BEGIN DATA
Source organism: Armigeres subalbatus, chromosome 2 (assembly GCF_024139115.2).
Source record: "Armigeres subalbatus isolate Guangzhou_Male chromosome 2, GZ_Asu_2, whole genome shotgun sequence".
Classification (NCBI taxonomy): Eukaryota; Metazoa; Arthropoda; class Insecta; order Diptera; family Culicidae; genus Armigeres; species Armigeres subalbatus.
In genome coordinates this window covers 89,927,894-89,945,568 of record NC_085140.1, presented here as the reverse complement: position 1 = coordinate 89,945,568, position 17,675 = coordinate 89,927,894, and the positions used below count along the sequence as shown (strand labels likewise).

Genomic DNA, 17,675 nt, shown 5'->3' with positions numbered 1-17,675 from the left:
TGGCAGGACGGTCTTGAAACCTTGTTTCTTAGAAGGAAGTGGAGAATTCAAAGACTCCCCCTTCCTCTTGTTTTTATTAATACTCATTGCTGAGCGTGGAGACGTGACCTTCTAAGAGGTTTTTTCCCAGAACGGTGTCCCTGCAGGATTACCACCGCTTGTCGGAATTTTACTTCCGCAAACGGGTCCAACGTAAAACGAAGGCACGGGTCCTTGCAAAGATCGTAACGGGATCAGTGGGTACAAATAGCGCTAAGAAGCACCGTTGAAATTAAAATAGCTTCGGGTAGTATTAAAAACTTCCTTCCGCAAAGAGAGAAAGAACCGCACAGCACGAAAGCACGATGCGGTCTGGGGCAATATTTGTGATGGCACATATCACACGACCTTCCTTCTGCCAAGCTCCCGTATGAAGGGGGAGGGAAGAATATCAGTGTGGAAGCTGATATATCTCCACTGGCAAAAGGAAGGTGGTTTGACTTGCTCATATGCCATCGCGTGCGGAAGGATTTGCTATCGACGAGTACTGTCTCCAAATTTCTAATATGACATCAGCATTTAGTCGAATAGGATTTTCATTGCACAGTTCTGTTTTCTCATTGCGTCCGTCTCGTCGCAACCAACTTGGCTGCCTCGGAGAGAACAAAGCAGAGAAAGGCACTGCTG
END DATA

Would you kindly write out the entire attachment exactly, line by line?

Source organism: Armigeres subalbatus, chromosome 2 (assembly GCF_024139115.2).
Source record: "Armigeres subalbatus isolate Guangzhou_Male chromosome 2, GZ_Asu_2, whole genome shotgun sequence".
Classification (NCBI taxonomy): Eukaryota; Metazoa; Arthropoda; class Insecta; order Diptera; family Culicidae; genus Armigeres; species Armigeres subalbatus.
In genome coordinates this window covers 89,927,894-89,945,568 of record NC_085140.1, presented here as the reverse complement: position 1 = coordinate 89,945,568, position 17,675 = coordinate 89,927,894, and the positions used below count along the sequence as shown (strand labels likewise).

Genomic DNA, 17,675 nt, shown 5'->3' with positions numbered 1-17,675 from the left:
TGGCAGGACGGTCTTGAAACCTTGTTTCTTAGAAGGAAGTGGAGAATTCAAAGACTCCCCCTTCCTCTTGTTTTTATTAATACTCATTGCTGAGCGTGGAGACGTGACCTTCTAAGAGGTTTTTTCCCAGAACGGTGTCCCTGCAGGATTACCACCGCTTGTCGGAATTTTACTTCCGCAAACGGGTCCAACGTAAAACGAAGGCACGGGTCCTTGCAAAGATCGTAACGGGATCAGTGGGTACAAATAGCGCTAAGAAGCACCGTTGAAATTAAAATAGCTTCGGGTAGTATTAAAAACTTCCTTCCGCAAAGAGAGAAAGAACCGCACAGCACGAAAGCACGATGCGGTCTGGGGCAATATTTGTGATGGCACATATCACACGACCTTCCTTCTGCCAAGCTCCCGTATGAAGGGGGAGGGAAGAATATCAGTGTGGAAGCTGATATATCTCCACTGGCAAAAGGAAGGTGGTTTGACTTGCTCATATGCCATCGCGTGCGGAAGGATTTGCTATCGACGAGTACTGTCTCCAAATTTCTAATATGACATCAGCATTTAGTCGAATAGGATTTTCATTGCACAGTTCTGTTTTCTCATTGCGTCCGTCTCGTCGCAACCAACTTGGCTGCCTCGGAGAGAACAAAGCAGAGAAAGGCACTGCTG